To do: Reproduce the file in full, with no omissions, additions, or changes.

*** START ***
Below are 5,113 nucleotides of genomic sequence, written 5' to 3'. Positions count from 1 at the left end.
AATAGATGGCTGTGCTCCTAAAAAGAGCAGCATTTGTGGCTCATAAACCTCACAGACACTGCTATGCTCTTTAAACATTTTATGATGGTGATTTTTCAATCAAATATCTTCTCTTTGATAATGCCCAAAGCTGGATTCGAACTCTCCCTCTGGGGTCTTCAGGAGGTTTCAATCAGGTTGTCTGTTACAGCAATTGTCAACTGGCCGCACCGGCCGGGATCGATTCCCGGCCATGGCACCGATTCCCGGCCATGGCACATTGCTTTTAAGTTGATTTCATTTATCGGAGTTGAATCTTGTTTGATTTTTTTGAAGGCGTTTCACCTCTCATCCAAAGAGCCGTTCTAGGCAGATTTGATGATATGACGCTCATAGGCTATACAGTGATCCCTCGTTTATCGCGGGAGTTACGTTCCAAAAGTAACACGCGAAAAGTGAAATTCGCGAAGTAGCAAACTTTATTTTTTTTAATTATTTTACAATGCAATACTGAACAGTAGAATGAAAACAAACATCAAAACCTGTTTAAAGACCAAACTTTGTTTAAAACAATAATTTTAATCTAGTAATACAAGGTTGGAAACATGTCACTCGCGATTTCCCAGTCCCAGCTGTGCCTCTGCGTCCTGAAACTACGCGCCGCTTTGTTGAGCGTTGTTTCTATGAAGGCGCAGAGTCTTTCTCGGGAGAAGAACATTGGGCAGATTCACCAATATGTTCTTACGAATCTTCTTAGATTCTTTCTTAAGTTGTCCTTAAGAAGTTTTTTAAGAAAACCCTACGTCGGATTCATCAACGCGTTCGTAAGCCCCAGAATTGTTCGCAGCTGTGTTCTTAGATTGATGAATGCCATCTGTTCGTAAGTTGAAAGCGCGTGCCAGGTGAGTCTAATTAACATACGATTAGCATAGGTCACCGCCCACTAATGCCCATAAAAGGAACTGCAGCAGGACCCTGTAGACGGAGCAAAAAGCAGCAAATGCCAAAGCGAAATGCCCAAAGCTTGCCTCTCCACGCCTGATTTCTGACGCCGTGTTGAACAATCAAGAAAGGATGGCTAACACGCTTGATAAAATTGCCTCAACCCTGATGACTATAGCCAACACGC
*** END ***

Below are 5,113 nucleotides of genomic sequence, written 5' to 3'. Positions count from 1 at the left end.
AATAGATGGCTGTGCTCCTAAAAAGAGCAGCATTTGTGGCTCATAAACCTCACAGACACTGCTATGCTCTTTAAACATTTTATGATGGTGATTTTTCAATCAAATATCTTCTCTTTGATAATGCCCAAAGCTGGATTCGAACTCTCCCTCTGGGGTCTTCAGGAGGTTTCAATCAGGTTGTCTGTTACAGCAATTGTCAACTGGCCGCACCGGCCGGGATCGATTCCCGGCCATGGCACCGATTCCCGGCCATGGCACATTGCTTTTAAGTTGATTTCATTTATCGGAGTTGAATCTTGTTTGATTTTTTTGAAGGCGTTTCACCTCTCATCCAAAGAGCCGTTCTAGGCAGATTTGATGATATGACGCTCATAGGCTATACAGTGATCCCTCGTTTATCGCGGGAGTTACGTTCCAAAAGTAACACGCGAAAAGTGAAATTCGCGAAGTAGCAAACTTTATTTTTTTTAATTATTTTACAATGCAATACTGAACAGTAGAATGAAAACAAACATCAAAACCTGTTTAAAGACCAAACTTTGTTTAAAACAATAATTTTAATCTAGTAATACAAGGTTGGAAACATGTCACTCGCGATTTCCCAGTCCCAGCTGTGCCTCTGCGTCCTGAAACTACGCGCCGCTTTGTTGAGCGTTGTTTCTATGAAGGCGCAGAGTCTTTCTCGGGAGAAGAACATTGGGCAGATTCACCAATATGTTCTTACGAATCTTCTTAGATTCTTTCTTAAGTTGTCCTTAAGAAGTTTTTTAAGAAAACCCTACGTCGGATTCATCAACGCGTTCGTAAGCCCCAGAATTGTTCGCAGCTGTGTTCTTAGATTGATGAATGCCATCTGTTCGTAAGTTGAAAGCGCGTGCCAGGTGAGTCTAATTAACATACGATTAGCATAGGTCACCGCCCACTAATGCCCATAAAAGGAACTGCAGCAGGACCCTGTAGACGGAGCAAAAAGCAGCAAATGCCAAAGCGAAATGCCCAAAGCTTGCCTCTCCACGCCTGATTTCTGACGCCGTGTTGAACAATCAAGAAAGGATGGCTAACACGCTTGATAAAATTGCCTCAACCCTGATGACTATAGCCAACACGC